What was I saying?

As I toddle through life, I read and hear all sorts of absurdities, often put out as serious news and views, yet ripe for the farcical bent in my warped mind.

Particular incidents which spring to mind are a lady whose mobility scooter ran away with her, another lady with a mobility scooter who whizzed onto a train, couldn’t stop and battered her way through the opposite door, a geriatric woman arrested for sexual assault (the mind boggles) a bus driver who told me that this job would be great if were not for the passengers, and a local authority who insisted that the school crossing patrol man could no longer step into the road to stop traffic because he might get run over. Pride of place had to be the irate owner of a lawnmower who got so cheesed off with its iniquities that he shot it. That was daft enough but the comment from a supplier to the effect that he had probably lost his warranty on the machine had me in stitches.

One of my favourites is stating the bleeding obvious. For example, take the (allegedly) true story of a woman who asked for a guillotine in the library and was told by the librarian that she couldn’t have it because she might hit said librarian over the head with it. In a response that could only be described as Flatcap-esque, the customer said, “Why would I hit her with the guillotine? There are plenty of heavy books I could hit her with.”

It’s possible to derive humour from almost any situation, and where I am concerned, nothing, absolutely nothing is sacred. Even down to the ageing process and its potential terrors, as is demonstrated when Raymond and his mother are talking in Fiagara Nights.fiagsm

I just put on my puddled old lady act and they leave me alone. They think I have Oppenheimer’s.”

You mean Alzheimer’s.”

I know, but when I call it Oppenheimer’s they’re even more convinced I have Alzheimer’s.”

How the Midthorpe Mysteries are received is a bigger mystery than those in the books. The two titles currently available are doing okay. Not setting the world on fire, but they’re selling relatively well. On the downside, they don’t garner many reviews, and without them, it’s difficult to judge reader reaction.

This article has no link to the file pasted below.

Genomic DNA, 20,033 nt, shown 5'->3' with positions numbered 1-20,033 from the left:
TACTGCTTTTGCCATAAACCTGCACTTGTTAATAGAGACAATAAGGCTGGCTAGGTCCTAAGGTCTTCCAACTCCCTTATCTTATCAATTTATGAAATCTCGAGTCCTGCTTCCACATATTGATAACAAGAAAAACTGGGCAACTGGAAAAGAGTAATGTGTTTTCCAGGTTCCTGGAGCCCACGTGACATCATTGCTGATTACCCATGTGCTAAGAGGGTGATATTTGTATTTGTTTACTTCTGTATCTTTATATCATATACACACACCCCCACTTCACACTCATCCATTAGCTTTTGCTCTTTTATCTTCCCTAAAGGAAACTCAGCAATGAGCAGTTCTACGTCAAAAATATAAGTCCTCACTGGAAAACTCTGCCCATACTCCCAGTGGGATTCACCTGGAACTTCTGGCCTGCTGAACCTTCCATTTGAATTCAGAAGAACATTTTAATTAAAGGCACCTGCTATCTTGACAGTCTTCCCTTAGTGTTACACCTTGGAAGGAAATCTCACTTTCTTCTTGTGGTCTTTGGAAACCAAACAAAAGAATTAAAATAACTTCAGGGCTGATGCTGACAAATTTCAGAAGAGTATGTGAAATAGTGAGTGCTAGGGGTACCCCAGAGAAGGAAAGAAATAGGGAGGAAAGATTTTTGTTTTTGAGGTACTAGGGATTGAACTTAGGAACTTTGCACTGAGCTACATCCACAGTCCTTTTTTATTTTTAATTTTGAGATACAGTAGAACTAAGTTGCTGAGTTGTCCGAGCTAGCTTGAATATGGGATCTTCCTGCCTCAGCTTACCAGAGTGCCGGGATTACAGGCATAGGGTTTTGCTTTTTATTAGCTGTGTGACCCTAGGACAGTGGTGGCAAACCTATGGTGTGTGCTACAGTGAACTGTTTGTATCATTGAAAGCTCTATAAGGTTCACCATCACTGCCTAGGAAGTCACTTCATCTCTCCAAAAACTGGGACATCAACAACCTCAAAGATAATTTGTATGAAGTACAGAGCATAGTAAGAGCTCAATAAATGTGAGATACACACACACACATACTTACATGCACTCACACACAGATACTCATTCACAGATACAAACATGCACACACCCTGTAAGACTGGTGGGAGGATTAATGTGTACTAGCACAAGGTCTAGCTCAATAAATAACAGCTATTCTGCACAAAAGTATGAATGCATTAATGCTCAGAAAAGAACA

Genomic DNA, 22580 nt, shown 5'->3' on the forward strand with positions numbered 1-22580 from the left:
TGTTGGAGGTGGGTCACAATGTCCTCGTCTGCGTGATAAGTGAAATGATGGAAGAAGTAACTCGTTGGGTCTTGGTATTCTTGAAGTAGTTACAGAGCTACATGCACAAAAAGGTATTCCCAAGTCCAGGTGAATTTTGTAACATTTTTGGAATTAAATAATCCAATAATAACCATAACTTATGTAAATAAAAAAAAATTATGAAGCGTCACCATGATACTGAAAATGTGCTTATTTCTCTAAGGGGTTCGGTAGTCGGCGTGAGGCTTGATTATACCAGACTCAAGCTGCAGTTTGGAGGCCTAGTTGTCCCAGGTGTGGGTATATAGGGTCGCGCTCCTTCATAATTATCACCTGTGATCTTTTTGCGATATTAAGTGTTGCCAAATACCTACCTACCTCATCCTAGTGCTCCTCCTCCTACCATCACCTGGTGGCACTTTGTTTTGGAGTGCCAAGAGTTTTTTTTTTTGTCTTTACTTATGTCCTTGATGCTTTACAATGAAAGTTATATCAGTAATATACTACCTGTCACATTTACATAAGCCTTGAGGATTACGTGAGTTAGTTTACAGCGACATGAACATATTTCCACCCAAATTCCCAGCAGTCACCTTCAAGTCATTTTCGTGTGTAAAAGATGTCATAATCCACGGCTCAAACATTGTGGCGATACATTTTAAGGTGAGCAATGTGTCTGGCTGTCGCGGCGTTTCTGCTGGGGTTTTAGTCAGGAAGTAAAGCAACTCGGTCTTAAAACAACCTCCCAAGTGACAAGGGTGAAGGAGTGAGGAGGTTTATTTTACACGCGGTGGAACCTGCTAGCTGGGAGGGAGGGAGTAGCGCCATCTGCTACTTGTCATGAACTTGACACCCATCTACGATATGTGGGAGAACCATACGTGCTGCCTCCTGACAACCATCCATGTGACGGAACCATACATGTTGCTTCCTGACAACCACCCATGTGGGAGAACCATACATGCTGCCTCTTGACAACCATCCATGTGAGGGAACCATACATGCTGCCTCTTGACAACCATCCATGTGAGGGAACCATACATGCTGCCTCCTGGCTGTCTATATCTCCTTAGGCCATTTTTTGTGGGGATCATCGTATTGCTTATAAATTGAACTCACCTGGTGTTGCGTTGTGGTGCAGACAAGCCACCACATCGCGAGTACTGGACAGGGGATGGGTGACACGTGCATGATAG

Reviews, however, highlight another difficult with humour.

It’s personal. What one person finds hilarious, someone else will find inane.

For me, Fawlty Towers was the finest, funniest sitcom ever produced, but my wife has a friend who finds it too silly to laugh at. The same can be said of Flatcap. Most reviewers of the three volumes are positive, if not LOL-ing, but there are a few who simply disliked them as crude and unfunny.

And I’ve no doubt that the same will hold for the Midthorpe Mysteries.


The Midthorpe Mysteries and Flatcap are written and published by David Robinson, and available for the Kindle from Amazon and in all e-formats from Smashwords.

For more information a free downloads, visit

The Sanford 3rd Age Club Mysteries are written by David Robinson and published by Crooked Cat. For more information and free downloads go to


4 thoughts on “Touching the Funny Bone (David W. Robinson)

  1. I seldom read humour. My nephew cracks jokes left, right and centre and most go over my head whilst tears are streaming down his face. So I agree humour is very personal. I liked Faulty Towers but my favourites are Porridge and The Good Life, Open All Hours. Nothing much modern except Frasier and The Big Big Bang Theory, nithing much elsr, posdibly coming around to The Minions. But I have a friend who writes humour very well, or did. Will take a sample.